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I'm studying Computer Graphics as part of my curriculum at my university. The course focuses on scene modeling, rather than rendering or other aspects of computer graphics. We're learning the math behind it and OpenSceneGraph to actually run something.

As part of the HW, and also out of sheer interest, I need to create a 3D model, and I have artistic freedom in this regard. I also have freedom to model it directly in code, or load a model I do in a tool of my choosing.

The problem is, I'm not good in the visual art - I have lots of good ideas, but no clue how to model them. I can't draw or sketch well, either. But, I want to be able to do CG.

How would you suggest I approach 3D modeling?

Thanks,
Asaf

EDIT: Some people have down voted this (w/o leaving a comment). Let me emphasize - I'm a programmer, and I want to get familiar with an art that is adjacent to ours. Make no mistake, it is a programming relevant question.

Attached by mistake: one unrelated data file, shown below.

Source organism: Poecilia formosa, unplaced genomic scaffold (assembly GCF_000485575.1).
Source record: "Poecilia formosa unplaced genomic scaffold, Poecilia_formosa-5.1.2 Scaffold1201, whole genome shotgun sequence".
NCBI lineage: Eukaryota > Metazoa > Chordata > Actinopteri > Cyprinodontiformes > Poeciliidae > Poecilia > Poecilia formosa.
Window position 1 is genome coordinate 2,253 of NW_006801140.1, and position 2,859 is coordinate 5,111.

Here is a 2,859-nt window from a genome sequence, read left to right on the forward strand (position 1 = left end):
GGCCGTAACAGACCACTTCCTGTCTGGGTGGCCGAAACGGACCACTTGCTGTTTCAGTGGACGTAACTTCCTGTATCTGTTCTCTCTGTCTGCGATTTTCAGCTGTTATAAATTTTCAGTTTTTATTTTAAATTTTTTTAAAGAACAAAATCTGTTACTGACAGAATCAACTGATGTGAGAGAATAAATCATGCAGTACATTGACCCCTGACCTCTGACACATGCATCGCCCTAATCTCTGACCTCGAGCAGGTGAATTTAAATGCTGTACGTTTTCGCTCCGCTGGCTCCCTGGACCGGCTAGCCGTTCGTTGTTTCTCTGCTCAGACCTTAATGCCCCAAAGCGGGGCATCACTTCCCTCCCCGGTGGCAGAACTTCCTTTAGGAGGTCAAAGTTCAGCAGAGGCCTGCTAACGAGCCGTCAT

EDIT 2: Thanks for all who answered. I'll choose my accepted answer after I look at the alternatives you suggested. I apologize for the (expected) delay.

Conclusion:

  • I have decided to look into Blender. I'm looking into some of its video tutorials mentioned by Ruben Steins.
    Thanks Ruben.
  • I did take a quick peek at MilkShape 3D and will use it if I see Blender is too much for my needs, or my current learning "budget" (time, attention).
    Thanks m3rLinEz.
  • After I learn some basic skills, I intend to follow Mastermind's advice.
    Thank you Mastermind.
  • When I've done some 3D art, and am ready to improve my skills, I'm going to visit the places fa. had posted.
    Thank you too, fa.

Thanks to all those who took time to reply, and all those who were open minded enough not to downvote a programming, but not code, related question.

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10 Answers 10

up vote 6 down vote accepted
  1. Download Blender
  2. View the video tutorials or read this online tutorial
  3. Use the osgExport for Blender to get your models into OSG

If you want a really cool model, this process will take some time, but you should be able to get a quicky model within a week or so.